When I teach and mentor leaders, I remind them that if they stop learning, they stop leading. But if they remain teachable and keep learning, they will be able to keep making an impact as leaders. Whatever your talent happens to be – whether it’s leadership, craftsmanship, entrepreneurship, or something else – you will expand it if you keep expecting and striving to learn.
Futurist and author John Naisbitt believes that “the most important skill to acquire is learning how to learn.” Here is what I suggest as you pursue teachability:
American writer and philosopher Henry David Thoreau wrote, “It takes two to speak the truth – one to speak and one to hear.” Being a good listener helps us to know people better, to learn what they have learned, and to show them that we value them as individuals.
As you go through each day, remember that you can’t learn if you’re always talking. As the old saying goes, “There’s a reason you have one mouth and two ears.” Listen to others and remain humble, and you will learn things that can help you expand your talent.
2. Understand the learning process.
Here’s how learning typically works:
- STEP 1: Act.
- STEP 2: Look for your mistakes and evaluate.
- STEP 3: Search for a way to do it better.
- STEP 4: Go back to Step 1.
Remember, the greatest enemy of learning is knowing. And the goal of all learning is action, not knowledge. If what you are doing does not in some way contribute to what you or others are learning in life, then question its value and be prepared to make changes.
3. Look for and plan teachable moments.
If you look for opportunities to learn in every situation, you will expand your talent to its potential. But you can also take another step beyond this and actively seek out and plan teachable moments. You do that by reading books, visiting places that inspire you, attending events that prompt you to pursue change, and spending time with people who stretch you and expose you to new experiences.
4. Make your teachable moments count.
Even people who are strategic about seeking teachable moments can miss the whole point of the experience. I say this because for many years I’ve been a speaker at conferences and workshops – events that are designed to help people learn. But I’ve found that many people walk away from an event and do very little with what they heard.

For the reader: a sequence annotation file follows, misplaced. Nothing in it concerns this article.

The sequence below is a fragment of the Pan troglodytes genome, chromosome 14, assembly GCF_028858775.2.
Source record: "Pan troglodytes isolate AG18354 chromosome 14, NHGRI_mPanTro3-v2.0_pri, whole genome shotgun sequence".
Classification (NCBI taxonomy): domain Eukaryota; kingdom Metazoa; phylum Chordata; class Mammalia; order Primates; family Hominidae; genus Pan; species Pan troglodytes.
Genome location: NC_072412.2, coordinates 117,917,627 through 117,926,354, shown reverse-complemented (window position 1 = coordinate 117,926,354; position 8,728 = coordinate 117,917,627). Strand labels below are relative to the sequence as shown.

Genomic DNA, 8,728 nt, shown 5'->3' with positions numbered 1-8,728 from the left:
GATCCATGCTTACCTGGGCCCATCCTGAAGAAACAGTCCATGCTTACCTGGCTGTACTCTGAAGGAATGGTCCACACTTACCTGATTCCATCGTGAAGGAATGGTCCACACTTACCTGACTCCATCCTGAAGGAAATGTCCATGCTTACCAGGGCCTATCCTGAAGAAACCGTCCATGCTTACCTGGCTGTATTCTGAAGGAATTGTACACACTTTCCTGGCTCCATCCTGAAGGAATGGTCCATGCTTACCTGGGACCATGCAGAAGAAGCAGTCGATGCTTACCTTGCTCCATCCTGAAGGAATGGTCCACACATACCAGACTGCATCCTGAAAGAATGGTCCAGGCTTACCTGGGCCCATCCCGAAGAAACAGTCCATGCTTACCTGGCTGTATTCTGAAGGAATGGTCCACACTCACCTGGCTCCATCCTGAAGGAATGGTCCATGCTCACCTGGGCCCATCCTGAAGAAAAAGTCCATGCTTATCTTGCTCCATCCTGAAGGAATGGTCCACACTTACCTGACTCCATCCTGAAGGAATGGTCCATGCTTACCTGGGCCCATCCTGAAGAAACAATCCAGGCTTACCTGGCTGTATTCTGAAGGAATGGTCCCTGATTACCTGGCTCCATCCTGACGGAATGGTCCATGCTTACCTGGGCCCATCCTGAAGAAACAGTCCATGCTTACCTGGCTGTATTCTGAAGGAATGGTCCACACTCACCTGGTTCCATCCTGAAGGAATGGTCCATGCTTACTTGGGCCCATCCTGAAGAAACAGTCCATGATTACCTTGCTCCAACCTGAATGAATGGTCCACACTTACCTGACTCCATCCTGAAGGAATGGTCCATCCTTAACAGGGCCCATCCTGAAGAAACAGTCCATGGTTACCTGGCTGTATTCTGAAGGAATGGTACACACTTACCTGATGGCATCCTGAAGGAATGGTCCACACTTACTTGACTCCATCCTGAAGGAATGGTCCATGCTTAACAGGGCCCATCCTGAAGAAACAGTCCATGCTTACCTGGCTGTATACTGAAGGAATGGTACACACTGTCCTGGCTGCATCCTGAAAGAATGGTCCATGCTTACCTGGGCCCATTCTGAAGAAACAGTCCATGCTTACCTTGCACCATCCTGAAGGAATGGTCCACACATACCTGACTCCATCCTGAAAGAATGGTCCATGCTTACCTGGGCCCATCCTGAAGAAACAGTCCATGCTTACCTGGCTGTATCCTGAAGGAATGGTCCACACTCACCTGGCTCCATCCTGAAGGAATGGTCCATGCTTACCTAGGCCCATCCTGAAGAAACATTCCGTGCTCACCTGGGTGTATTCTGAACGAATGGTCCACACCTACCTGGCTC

We tend to focus on learning events instead of the learning process. Because of this, I try to help people take action steps that will help them implement what they learn. I suggest that in their notes, they pay special attention to
- Points they need to think about
- Changes they need to make
- Lessons they need to apply
- Information that they need to share
Then after the conference, I recommend that they create to-do lists based on what they took note of, then schedule time to follow through.
5. Ask yourself, “Am I really teachable?”
I’ve said it before, but it bears repeating: all the good advice in the world won’t help if you don’t have a teachable spirit. To know whether you are really open to new ideas and new ways of doing things, ask yourself the following questions:
- Am I open to other people’s ideas?
- Do I listen more than I talk?
- Am I open to changing my opinion based on new information?
- Do I readily admit when I am wrong?
- Do I observe before acting on a situation?
- Do I ask questions?
- Am I willing to ask a question that will expose my ignorance?
- Am I open to doing things in a way I haven’t done before?
- Am I willing to ask for directions?
- Do I act defensive when criticized, or do I listen openly for truth?
If you answered no to one or more of these questions, then you have room to grow in the area of teachability. You need to soften your attitude, learn humility, and remember the words of John Wooden: “Everything we know we learned from someone else!”
Adapted from Self-Improvement 101